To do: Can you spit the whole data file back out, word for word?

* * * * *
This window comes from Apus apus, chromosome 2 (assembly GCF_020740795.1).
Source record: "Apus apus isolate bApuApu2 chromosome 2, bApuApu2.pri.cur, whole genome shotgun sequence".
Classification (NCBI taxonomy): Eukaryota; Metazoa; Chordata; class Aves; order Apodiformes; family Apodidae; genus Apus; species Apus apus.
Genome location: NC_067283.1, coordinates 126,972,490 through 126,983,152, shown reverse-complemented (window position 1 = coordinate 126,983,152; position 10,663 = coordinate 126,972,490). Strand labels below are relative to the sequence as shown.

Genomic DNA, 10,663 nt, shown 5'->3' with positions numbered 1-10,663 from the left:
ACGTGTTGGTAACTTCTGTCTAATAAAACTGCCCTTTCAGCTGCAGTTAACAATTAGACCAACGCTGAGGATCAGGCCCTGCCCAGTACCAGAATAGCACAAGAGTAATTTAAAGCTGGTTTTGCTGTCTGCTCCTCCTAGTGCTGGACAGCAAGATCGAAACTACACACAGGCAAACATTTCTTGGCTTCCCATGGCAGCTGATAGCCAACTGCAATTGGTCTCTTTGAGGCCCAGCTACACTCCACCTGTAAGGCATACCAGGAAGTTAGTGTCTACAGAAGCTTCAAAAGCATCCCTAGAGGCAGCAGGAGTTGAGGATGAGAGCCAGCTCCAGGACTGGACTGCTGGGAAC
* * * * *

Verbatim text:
This window comes from Apus apus, chromosome 2 (assembly GCF_020740795.1).
Source record: "Apus apus isolate bApuApu2 chromosome 2, bApuApu2.pri.cur, whole genome shotgun sequence".
Classification (NCBI taxonomy): Eukaryota; Metazoa; Chordata; class Aves; order Apodiformes; family Apodidae; genus Apus; species Apus apus.
Genome location: NC_067283.1, coordinates 126,972,490 through 126,983,152, shown reverse-complemented (window position 1 = coordinate 126,983,152; position 10,663 = coordinate 126,972,490). Strand labels below are relative to the sequence as shown.

Genomic DNA, 10,663 nt, shown 5'->3' with positions numbered 1-10,663 from the left:
ACGTGTTGGTAACTTCTGTCTAATAAAACTGCCCTTTCAGCTGCAGTTAACAATTAGACCAACGCTGAGGATCAGGCCCTGCCCAGTACCAGAATAGCACAAGAGTAATTTAAAGCTGGTTTTGCTGTCTGCTCCTCCTAGTGCTGGACAGCAAGATCGAAACTACACACAGGCAAACATTTCTTGGCTTCCCATGGCAGCTGATAGCCAACTGCAATTGGTCTCTTTGAGGCCCAGCTACACTCCACCTGTAAGGCATACCAGGAAGTTAGTGTCTACAGAAGCTTCAAAAGCATCCCTAGAGGCAGCAGGAGTTGAGGATGAGAGCCAGCTCCAGGACTGGACTGCTGGGAAC